Letters to the editor, December 6

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December 5, 2005 21:59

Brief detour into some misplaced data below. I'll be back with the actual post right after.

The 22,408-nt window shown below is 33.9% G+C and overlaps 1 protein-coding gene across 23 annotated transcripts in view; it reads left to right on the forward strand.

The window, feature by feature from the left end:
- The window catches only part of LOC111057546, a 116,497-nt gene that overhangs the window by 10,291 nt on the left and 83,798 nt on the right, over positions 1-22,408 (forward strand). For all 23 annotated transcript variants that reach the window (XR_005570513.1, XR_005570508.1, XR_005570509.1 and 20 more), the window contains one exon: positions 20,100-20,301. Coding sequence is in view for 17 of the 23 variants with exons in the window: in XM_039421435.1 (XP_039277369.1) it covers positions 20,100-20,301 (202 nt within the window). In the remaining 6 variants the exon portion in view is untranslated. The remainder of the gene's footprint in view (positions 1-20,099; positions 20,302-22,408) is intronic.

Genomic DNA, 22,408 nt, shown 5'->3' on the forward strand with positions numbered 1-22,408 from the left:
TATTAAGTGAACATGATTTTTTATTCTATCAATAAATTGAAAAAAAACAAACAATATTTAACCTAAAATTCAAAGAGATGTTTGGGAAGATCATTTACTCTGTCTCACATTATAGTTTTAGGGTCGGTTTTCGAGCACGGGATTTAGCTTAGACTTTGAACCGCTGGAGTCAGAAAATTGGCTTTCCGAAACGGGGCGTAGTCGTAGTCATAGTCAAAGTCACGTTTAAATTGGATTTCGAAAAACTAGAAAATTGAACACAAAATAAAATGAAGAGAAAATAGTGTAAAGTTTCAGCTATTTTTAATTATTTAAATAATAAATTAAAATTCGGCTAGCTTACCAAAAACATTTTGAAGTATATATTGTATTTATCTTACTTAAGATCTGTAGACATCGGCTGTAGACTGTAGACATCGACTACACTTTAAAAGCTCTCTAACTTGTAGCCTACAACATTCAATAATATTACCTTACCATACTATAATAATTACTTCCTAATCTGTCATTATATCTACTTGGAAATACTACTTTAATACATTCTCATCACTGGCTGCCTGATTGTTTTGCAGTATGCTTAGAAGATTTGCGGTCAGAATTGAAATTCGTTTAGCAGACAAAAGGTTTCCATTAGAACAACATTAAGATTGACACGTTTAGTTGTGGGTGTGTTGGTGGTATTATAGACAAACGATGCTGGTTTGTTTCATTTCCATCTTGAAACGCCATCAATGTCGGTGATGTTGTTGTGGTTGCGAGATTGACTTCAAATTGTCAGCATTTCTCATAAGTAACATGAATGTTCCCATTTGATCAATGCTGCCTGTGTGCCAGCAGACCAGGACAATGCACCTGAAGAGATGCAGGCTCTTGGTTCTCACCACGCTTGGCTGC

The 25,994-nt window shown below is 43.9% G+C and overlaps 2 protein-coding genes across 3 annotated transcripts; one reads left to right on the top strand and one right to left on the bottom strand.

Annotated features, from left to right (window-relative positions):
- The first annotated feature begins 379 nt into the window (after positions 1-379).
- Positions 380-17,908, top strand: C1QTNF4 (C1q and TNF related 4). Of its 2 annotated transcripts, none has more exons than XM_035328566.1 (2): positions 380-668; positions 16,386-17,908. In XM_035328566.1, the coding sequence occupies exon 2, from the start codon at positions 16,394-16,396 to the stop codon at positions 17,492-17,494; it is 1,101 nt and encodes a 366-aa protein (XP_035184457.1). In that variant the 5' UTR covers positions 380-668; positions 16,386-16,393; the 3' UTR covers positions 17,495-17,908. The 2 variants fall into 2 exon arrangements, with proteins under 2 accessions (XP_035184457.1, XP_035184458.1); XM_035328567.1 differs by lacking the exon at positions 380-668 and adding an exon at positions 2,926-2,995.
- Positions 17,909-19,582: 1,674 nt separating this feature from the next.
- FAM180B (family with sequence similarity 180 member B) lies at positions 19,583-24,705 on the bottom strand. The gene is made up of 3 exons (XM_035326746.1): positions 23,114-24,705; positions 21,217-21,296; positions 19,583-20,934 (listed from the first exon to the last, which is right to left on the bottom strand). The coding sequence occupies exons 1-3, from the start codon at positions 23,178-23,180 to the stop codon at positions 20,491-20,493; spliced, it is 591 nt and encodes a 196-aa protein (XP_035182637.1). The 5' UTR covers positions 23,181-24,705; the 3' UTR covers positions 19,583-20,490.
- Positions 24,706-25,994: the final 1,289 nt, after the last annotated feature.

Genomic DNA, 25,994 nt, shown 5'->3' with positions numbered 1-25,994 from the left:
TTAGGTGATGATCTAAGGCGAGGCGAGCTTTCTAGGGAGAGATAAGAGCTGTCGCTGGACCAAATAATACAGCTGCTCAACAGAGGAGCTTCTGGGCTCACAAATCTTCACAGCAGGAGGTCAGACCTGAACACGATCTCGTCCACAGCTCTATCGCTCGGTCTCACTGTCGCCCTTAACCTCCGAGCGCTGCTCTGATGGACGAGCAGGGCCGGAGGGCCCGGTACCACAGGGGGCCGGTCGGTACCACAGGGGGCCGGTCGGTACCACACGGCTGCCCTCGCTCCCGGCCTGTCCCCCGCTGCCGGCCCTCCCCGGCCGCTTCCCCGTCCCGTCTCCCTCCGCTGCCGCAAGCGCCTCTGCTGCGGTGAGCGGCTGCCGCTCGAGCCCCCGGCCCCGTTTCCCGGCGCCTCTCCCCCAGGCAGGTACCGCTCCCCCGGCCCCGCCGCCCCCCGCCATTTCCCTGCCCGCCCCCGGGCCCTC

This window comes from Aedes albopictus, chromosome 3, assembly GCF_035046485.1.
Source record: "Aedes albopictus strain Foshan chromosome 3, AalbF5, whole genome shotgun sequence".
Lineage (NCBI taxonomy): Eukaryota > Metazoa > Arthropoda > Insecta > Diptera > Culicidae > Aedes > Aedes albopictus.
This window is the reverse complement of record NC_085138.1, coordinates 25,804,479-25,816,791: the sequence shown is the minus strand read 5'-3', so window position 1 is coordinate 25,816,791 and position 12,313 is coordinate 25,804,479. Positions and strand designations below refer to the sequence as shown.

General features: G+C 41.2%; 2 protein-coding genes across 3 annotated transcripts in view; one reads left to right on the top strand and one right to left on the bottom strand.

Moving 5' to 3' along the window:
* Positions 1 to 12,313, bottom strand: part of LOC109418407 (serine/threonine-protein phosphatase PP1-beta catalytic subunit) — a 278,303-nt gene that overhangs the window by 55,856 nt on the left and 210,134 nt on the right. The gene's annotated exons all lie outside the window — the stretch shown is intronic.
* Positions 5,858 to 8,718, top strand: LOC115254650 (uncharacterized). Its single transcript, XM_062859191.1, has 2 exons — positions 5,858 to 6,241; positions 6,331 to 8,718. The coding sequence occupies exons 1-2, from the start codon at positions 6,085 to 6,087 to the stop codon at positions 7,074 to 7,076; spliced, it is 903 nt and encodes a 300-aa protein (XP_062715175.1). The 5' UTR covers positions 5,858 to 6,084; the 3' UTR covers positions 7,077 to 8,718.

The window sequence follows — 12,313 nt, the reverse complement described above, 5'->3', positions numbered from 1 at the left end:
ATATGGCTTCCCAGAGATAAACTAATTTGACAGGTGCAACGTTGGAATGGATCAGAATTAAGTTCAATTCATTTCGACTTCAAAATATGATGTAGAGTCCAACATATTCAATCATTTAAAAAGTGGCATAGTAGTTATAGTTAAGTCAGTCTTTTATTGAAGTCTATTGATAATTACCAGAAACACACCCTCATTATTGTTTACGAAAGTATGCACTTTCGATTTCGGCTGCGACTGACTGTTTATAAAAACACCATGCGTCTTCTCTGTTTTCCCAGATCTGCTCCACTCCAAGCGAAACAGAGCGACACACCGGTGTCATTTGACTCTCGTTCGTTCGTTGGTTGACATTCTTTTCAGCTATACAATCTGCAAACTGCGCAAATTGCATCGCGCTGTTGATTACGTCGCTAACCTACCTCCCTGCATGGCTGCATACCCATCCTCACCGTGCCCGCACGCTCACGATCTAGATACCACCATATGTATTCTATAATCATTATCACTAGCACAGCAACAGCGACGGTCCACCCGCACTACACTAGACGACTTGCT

Silent sorrow Sir, - When is our government going to ask us to stand collectively for two minutes' silence after a bombing, like other countries, to show the world our pain every time there is a suicide attack? ("Suicide bombing outside Netanya mall kills five," On-Line Edition, December 5). FREDY ROSS Tel Aviv Fatah's constitution: Destroy Israel Sir, - Daoud Kuttab writes another piece about the Palestinians while omitting the most crucial facts. In "Birth of the Fatah Party" (December 5) he fails to mention the most critical item about Fatah: Its constitution still officially calls for the destruction of Israel (Article 12). This is why the PA doesn't really arrest or try terror suspects, or admitted terrorists, block terrorists from using the Rafah crossing, or do much to stop Kassam testing and firing. It is why Mahmoud Abbas, the head of the PA and of Fatah, continues to state he will not disarm terrorists; and why Saeb Erekat, a leading member of Fatah, continues to blame the violence on Israel. DAVID TEICH Petah Tikva Credit where it's ...er, due Sir, - "Multiplying Kassams" (Editorial, December 5) states that "Israel's response is confused." Given that the prime minister and two of his chief ministers are politically separated, who is to blame for the confusion? Specifically, if Defense Minister Shaul Mofaz decides on a harsh response, as suggested in "Mofaz: Resume targeted killings," does the credit (or blame) for this go to him and the Likud, or to Ariel Sharon and Kadima? Alternatively, would the blame (or credit) for restraint belong to Mofaz or the prime minister (and perhaps the US)? SIMCHA RUDMAN Jerusalem Power to the people! Sir, - Who to elect, and on what basis? ("Likud MKs look to delay elections," December 4). Citizens must stand up for themselves and take this opportunity to elect in their own interest and not in the interest of the shameful politicians of all parties who are fighting each other like dogs over a bone. We must vote for the party that gives a positive undertaking to change the electoral system to one that gives each of us real power over our representatives, regardless of current or future party label. If we elect on that basis we will be heading in the right direction with the possibility that in future elections, we, the citizenry, will hold the whip hand. PHILIP BENSON Netanya Youth and age Sir, - Instead of illustrating Gil Hoffman's December 2 story with a rocking chair, perhaps the Post should have used a rocking horse to symbolize the dead horse your reporter has been flogging for years about our country's elder statesmen ("Rocking toward a gerontocracy"). They're old. We get it! Tell us something we don't know. Having seen Hoffman on CNN and the BBC, I understand that to him Likud MKs Gila Gamliel (31) and Inbal Gavrieli (30) might also appear old. But that's no reason to make fun of Peres and Sharon. NORMAN HAAS Jerusalem Gil Hoffman responds: I am 28 years old, and respectful of my elders. Weighty opinion Sir, - Elliot Jager writes that Israelis have placed their trust in "an overweight, 78-year-old autocrat" ("From 'opinion' to mind-set," December 5). If a political leader is to be judged not simply on performance but also on physical appearance and age, perhaps The Jerusalem Post could provide us with similar details about its columnists - weight, height, dress sense, distinguishing marks, baldness or otherwise - so we can decide how much credence to give to their opinions. NATANEL SILVER Jerusalem Iran's bomb is years away Sir, - It is misleading to state that "IAEA chairman (sic) Muhammad ElBaradei on Monday confirmed Israel's assessment that Iran is only a few months away from creating an atomic bomb" (On-Line Edition, December 5). Your article appears to be based on a December 5 report in The Independent, which stated: "Although IAEA officials have said it would take at least two years for Natanz to become fully operational, Mr. ElBaradei believes that once the facility is up, and running, the Iranians could be 'a few months' away from a nuclear weapon." The "few months away" time-frame is only, as the British paper correctly indicated, once a country has a uranium enrichment or plutonium reprocessing facility "up, and running." In the case of Natanz, the Iranians are years away from reaching that stage. MARC VIDRICAIRE Spokesperson IAEA Vienna Wagging tails Sir, - The worlds' leaders bow their heads at Auschwitz. The UN and EU (finally) take umbrage at what Iranian leaders have been saying for years. The slaughter of half of European Jewry is deemed worthy of annual commemoration at the UN. Hizbullah is condemned, by that body, for doing what it has been doing for years. Israel's expulsion of Jews from Gaza is universally applauded. Israel is finally being allowed its turn on the Security Council. A diminished Star of David, confined in a diamond shtetl, is deemed acceptable as Israel's symbol by the International Red Cross. Like love-starved puppies we receive each pat on the head with wagging tails and yelps of delight. With this succession of largely empty gestures the UN and the EU have restored the veneer to their much-depleted credibility. They now resume, with renewed vigor, their tenacious embrace of the mother of all worthless causes, a Palestinian state on all the land beyond the Green Line. LEO SOLOMON Nahariya Cannot forgive... Sir, - Kudos to Judy Montagu for her warm, affectionate and thought-provoking "Less than joyful in Germany" (December 4). I sort of read between the lines and felt that she could possibly forgive the second or third generation, "Shoah-innocent" Germans. I couldn't, and would not. To pardon, forgive or forget the horror of the slaughter of millions of Jews needs more than two or three generations, if ever. I'm glad she ended the article with "this unshakable certainty: Israel is the one place on earth where I can stand up easily and with dignity, proclaiming, 'I am a Jew, and this is my country.'" Beautiful! JENNY WEIL Jerusalem ...cannot forget Sir, - I've lived through tough times, and the horror always returns come November 9. I shiver, then go back to living. This year I asked some work colleagues if they knew the word "Kristallnacht." Blank faces stared back. These are educated people, well versed in current affairs. I was in shock. I live in a retirement home, and the cultural director agreed to give me an afternoon to share some memories of that horrible time with my neighbors, all more or less my age. I got November 7, and the hall was full to capacity. I spoke for almost an hour. I told them of my best friend in first grade, a Christian boy who lived opposite us in Vienna. When I studied for my bar mitzva he sat with me and listened, and attended the synagogue service and the celebration. Came the Anschluss and, the morning after Kristallnacht, a knock on the door. There stood my friend, now accompanying an SA man and Gestapo civilian, searching for weapons. My father was arrested; my erstwhile friend, who knew exactly where my bar mitzva books were, left with them on his shoulder. Father and some 100 others were held in hell for 20 days, with one bucket and no water. He, an ex-soldier decorated with the small Iron Cross, was the only one then allowed to leave the country with his family, within 30 days. His release was signed by Lt. SS Adolf Eichmann. The man who killed six million Jews saved our lives. One of my granddaughters asked me for a letter she could read while in Poland earlier this year. In it I used almost the exact words with which Judy Montagu closed her wonderful article. MAX FRIEDLANDER Jerusalem Sir, - Kol hakavod to your writer for expressing in a few words the oft-forgotten blessing we have been given: to live in our beautiful, if challenged, country as free Jews. M. BERLIN Jerusalem No to Tel Aviv as 'gay capital' Sir, - I love Israel, and keep returning. Recently I heard that some Israeli officials are planning on making Tel Aviv "the gay capital of the world." If true, I believe it would be a mistake, though I have some gay friends. What about AIDS and HIV spreading through the country many people worldwide consider the Holy Land? Are these officials thinking of financial benefit? Not if tourism decreases and AIDS and HIV viruses soar! They may want to reconsider. LYNN LYNCH Terre Haute, Indiana Jewish lesbians Sir, - Re "Is it possible to be Jewish and a lesbian?" (December 4), the more correct question would be: Is it possible to be a biblically adherent Jew and a lesbian? The answer - since the Jewish scriptures are the only original, legitimate basis we have today for the faith called Judaism, and since there is a clear ban on homosexuality as found in Leviticus 20:13 - is clearly that the two cannot coexist, at least not in the Judaism God intended. COOKIE SCHWAEBER-ISSAN Gizo Light to the needy Sir, - During this holiday season I would like to start a new tradition: On the third day of Hanukka we give to charity instead of giving gifts to our children. There are eight days of the festival, and seven days of gifts is plenty. L. GOLDMAN Tel Aviv